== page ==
A tour of Scotland’s haunted castles and buildings

The National Trust for Scotland has created a tour of spooky sightings at historic castles and buildings across the country.
The exterior of Fyvie Castle AberdeenshireThe exterior of Fyvie Castle Aberdeenshire
The exterior of Fyvie Castle Aberdeenshire

While some might not be on board with the mutation of the event away from its traditions of guising, neep lanterns and apple dooking, there’s no doubt that this is good news for historic places, and over the past five years the number of Halloween events the trust runs has almost tripled.

Trust marketing manager, Carly Lamberty, said: “We try to pitch a range of events at different audiences from the family friendly, like Fyvie Castle’s Spooky Stories, to the much spookier - Halloween III at the Robert Burns Birthplace Museum is not for the faint-hearted.

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“The combination of quality events in authentic, atmospheric settings, often with real ghost stories to add to the mix, seems to be touching a nerve.”

Fyvie Castle near Turriff in AberdeenshireFyvie Castle near Turriff in Aberdeenshire
Fyvie Castle near Turriff in Aberdeenshire

We take a look at some of the spine-chilling tales of witchcraft and the supernatural, ghosts and ghouls, torture and murder most foul at trust properties in Scotland.

Culzean Castle, Maybole

Perched high on the Ayrshire cliffs, this Robert Adam masterpiece is shrouded in tales of terrible deeds and evil spirits. In 1570 the 4th Earl of Cassillis captured the abbot of Crossraguel Abbey and roasted him alive until he agreed to sign over his lands.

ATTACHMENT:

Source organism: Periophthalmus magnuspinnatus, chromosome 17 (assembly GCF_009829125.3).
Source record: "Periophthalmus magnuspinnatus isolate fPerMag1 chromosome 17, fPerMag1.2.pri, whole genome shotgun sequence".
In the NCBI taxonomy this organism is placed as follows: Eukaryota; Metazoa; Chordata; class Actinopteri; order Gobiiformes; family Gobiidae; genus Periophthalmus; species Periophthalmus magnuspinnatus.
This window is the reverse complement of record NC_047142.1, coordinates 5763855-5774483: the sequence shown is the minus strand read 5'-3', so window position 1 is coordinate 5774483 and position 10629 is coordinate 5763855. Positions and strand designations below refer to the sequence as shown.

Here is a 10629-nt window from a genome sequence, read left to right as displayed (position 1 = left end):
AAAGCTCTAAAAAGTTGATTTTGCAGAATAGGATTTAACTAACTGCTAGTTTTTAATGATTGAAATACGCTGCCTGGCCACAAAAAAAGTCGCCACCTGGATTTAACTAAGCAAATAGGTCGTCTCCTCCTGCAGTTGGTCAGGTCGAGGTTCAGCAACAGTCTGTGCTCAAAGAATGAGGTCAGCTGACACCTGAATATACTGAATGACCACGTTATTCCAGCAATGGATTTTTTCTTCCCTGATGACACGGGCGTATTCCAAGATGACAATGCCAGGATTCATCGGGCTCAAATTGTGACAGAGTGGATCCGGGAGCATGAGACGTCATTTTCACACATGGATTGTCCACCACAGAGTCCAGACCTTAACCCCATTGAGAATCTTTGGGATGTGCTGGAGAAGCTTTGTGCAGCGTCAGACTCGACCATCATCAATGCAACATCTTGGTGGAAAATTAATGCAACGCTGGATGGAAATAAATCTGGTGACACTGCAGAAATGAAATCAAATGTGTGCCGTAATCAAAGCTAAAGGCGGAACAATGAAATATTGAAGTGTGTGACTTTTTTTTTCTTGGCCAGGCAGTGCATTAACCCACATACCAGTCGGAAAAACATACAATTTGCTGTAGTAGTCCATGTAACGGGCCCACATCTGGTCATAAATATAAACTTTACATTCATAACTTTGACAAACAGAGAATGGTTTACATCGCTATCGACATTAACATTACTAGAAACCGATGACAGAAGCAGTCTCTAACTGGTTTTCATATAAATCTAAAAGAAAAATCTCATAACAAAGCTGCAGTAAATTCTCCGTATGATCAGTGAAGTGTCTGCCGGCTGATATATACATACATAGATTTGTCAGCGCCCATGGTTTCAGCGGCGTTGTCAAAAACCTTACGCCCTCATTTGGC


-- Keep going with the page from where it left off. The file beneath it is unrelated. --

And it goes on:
Sir Archibald the Wicked of Culzean, a man so evil that the devil himself attended his funeral. There is also a ghostly knight dressed in armour who appears to household staff and of the phantom piper who plays on stormy nights as the waves pound the cliff-face below.

The exterior of Kellie Castle near Pittenweem in Fife in June 1971.The exterior of Kellie Castle near Pittenweem in Fife in June 1971.
The exterior of Kellie Castle near Pittenweem in Fife in June 1971.

Brodick Castle, Isle of Arran

Beneath the towering peak of Goatfell, brave souls can discover 800 years of ghosts and paranormal activities.

Listen to witness accounts of the Grey Lady and White Stag, to tales of murder and the supernatural.

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Walk in the footsteps of clairvoyants and paranormal investigators and stand on the very spot that castle pets refuse to cross.

Kellie CastleKellie Castle
Kellie Castle

Visit the hanging tree and the portcullis where plague victims were entombed.

Greenback Garden, Clarkston